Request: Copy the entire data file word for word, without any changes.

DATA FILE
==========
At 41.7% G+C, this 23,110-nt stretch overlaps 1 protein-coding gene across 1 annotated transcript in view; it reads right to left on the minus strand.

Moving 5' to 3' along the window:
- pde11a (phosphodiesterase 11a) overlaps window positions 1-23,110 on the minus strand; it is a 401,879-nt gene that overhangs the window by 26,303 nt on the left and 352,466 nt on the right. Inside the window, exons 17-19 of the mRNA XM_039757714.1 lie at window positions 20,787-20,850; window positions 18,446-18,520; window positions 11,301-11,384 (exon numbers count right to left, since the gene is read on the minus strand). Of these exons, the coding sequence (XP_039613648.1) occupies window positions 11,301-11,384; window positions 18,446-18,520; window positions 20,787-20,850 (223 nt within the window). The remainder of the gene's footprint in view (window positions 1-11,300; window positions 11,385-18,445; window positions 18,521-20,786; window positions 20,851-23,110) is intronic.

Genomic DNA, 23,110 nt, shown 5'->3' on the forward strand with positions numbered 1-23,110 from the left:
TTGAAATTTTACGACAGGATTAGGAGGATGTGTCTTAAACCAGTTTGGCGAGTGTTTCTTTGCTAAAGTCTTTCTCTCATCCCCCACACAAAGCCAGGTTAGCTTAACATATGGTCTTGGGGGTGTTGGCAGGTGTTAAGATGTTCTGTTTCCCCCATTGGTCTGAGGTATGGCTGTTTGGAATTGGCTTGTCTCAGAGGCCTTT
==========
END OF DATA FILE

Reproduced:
At 41.7% G+C, this 23,110-nt stretch overlaps 1 protein-coding gene across 1 annotated transcript in view; it reads right to left on the minus strand.

Moving 5' to 3' along the window:
- pde11a (phosphodiesterase 11a) overlaps window positions 1-23,110 on the minus strand; it is a 401,879-nt gene that overhangs the window by 26,303 nt on the left and 352,466 nt on the right. Inside the window, exons 17-19 of the mRNA XM_039757714.1 lie at window positions 20,787-20,850; window positions 18,446-18,520; window positions 11,301-11,384 (exon numbers count right to left, since the gene is read on the minus strand). Of these exons, the coding sequence (XP_039613648.1) occupies window positions 11,301-11,384; window positions 18,446-18,520; window positions 20,787-20,850 (223 nt within the window). The remainder of the gene's footprint in view (window positions 1-11,300; window positions 11,385-18,445; window positions 18,521-20,786; window positions 20,851-23,110) is intronic.

Genomic DNA, 23,110 nt, shown 5'->3' on the forward strand with positions numbered 1-23,110 from the left:
TTGAAATTTTACGACAGGATTAGGAGGATGTGTCTTAAACCAGTTTGGCGAGTGTTTCTTTGCTAAAGTCTTTCTCTCATCCCCCACACAAAGCCAGGTTAGCTTAACATATGGTCTTGGGGGTGTTGGCAGGTGTTAAGATGTTCTGTTTCCCCCATTGGTCTGAGGTATGGCTGTTTGGAATTGGCTTGTCTCAGAGGCCTTT